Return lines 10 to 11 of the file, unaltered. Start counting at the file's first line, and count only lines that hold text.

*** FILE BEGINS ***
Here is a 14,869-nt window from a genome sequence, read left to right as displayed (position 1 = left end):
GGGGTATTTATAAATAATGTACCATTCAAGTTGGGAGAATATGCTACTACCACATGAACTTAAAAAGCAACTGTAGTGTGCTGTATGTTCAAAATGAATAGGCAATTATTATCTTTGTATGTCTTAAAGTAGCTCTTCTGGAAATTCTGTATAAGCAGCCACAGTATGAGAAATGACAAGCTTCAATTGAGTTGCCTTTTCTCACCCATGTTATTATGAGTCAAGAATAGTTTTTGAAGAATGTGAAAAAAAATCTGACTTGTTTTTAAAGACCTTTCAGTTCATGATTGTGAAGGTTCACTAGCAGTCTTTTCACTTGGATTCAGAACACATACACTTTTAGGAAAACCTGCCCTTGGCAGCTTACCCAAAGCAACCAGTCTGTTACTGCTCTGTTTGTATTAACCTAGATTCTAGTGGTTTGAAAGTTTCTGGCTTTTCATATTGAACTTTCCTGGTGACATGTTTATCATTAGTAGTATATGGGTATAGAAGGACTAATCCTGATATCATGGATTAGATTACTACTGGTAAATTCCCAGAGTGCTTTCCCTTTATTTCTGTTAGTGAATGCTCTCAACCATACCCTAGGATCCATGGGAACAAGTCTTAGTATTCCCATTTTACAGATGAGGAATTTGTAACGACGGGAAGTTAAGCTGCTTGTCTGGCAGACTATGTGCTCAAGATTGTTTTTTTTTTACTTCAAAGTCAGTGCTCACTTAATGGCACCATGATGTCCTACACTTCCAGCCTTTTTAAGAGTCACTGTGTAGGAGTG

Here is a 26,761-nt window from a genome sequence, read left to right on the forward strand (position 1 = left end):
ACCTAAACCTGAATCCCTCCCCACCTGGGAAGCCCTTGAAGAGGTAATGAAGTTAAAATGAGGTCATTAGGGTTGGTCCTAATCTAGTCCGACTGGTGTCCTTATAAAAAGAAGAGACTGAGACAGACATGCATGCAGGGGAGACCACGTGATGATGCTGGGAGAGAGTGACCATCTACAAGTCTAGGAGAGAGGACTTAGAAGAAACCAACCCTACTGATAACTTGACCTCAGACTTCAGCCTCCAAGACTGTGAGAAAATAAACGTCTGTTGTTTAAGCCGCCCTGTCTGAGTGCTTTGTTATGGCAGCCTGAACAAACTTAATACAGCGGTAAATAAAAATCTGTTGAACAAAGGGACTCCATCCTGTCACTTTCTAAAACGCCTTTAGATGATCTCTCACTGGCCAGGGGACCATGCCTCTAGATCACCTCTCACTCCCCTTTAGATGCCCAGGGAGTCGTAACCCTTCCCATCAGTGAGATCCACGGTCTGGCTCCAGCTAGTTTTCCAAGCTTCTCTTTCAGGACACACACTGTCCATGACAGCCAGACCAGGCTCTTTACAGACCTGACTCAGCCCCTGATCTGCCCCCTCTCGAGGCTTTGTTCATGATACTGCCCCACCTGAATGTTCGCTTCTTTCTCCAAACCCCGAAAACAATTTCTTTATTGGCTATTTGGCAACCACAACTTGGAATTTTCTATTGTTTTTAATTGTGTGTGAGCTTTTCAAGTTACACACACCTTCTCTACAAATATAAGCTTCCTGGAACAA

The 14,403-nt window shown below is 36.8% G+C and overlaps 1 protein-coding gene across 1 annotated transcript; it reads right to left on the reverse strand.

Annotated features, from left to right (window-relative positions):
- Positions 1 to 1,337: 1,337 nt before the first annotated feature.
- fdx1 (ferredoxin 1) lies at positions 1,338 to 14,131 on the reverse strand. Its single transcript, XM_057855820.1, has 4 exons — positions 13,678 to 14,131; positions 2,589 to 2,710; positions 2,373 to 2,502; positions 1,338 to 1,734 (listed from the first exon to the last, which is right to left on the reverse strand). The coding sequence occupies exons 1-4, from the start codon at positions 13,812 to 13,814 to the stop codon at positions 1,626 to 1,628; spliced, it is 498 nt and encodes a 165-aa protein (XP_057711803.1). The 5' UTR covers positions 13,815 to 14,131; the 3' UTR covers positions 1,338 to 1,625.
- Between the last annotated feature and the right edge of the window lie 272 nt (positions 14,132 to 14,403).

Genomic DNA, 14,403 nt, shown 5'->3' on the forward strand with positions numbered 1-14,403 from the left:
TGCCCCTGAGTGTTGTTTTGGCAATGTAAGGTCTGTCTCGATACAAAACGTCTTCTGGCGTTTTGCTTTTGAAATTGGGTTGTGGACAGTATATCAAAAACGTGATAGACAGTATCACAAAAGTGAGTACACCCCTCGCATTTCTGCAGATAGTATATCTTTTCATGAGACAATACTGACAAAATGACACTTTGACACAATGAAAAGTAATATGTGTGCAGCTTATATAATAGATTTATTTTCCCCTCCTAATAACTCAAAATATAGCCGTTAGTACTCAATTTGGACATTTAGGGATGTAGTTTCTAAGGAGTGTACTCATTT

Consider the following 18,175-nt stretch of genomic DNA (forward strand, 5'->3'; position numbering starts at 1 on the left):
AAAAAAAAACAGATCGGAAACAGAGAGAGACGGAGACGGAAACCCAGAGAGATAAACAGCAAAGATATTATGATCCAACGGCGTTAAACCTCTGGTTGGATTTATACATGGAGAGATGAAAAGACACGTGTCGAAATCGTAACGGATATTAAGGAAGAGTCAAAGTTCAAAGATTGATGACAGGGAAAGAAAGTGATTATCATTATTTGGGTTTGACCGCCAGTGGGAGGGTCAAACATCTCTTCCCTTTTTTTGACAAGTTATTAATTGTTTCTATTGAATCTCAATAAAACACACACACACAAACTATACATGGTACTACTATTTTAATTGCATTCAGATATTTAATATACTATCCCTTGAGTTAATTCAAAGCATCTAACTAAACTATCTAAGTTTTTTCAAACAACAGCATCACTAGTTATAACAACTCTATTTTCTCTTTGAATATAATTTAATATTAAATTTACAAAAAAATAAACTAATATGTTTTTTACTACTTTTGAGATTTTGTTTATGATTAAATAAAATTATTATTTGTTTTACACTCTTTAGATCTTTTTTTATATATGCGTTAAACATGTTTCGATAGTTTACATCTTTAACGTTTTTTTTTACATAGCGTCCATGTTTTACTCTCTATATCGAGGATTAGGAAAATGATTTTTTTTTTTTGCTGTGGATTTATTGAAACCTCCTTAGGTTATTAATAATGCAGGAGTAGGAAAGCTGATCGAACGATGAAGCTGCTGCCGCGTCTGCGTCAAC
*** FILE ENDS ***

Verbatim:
Genomic DNA, 14,403 nt, shown 5'->3' on the forward strand with positions numbered 1-14,403 from the left:
TGCCCCTGAGTGTTGTTTTGGCAATGTAAGGTCTGTCTCGATACAAAACGTCTTCTGGCGTTTTGCTTTTGAAATTGGGTTGTGGACAGTATATCAAAAACGTGATAGACAGTATCACAAAAGTGAGTACACCCCTCGCATTTCTGCAGATAGTATATCTTTTCATGAGACAATACTGACAAAATGACACTTTGACACAATGAAAAGTAATATGTGTGCAGCTTATATAATAGATTTATTTTCCCCTCCTAATAACTCAAAATATAGCCGTTAGTACTCAATTTGGACATTTAGGGATGTAGTTTCTAAGGAGTGTACTCATTT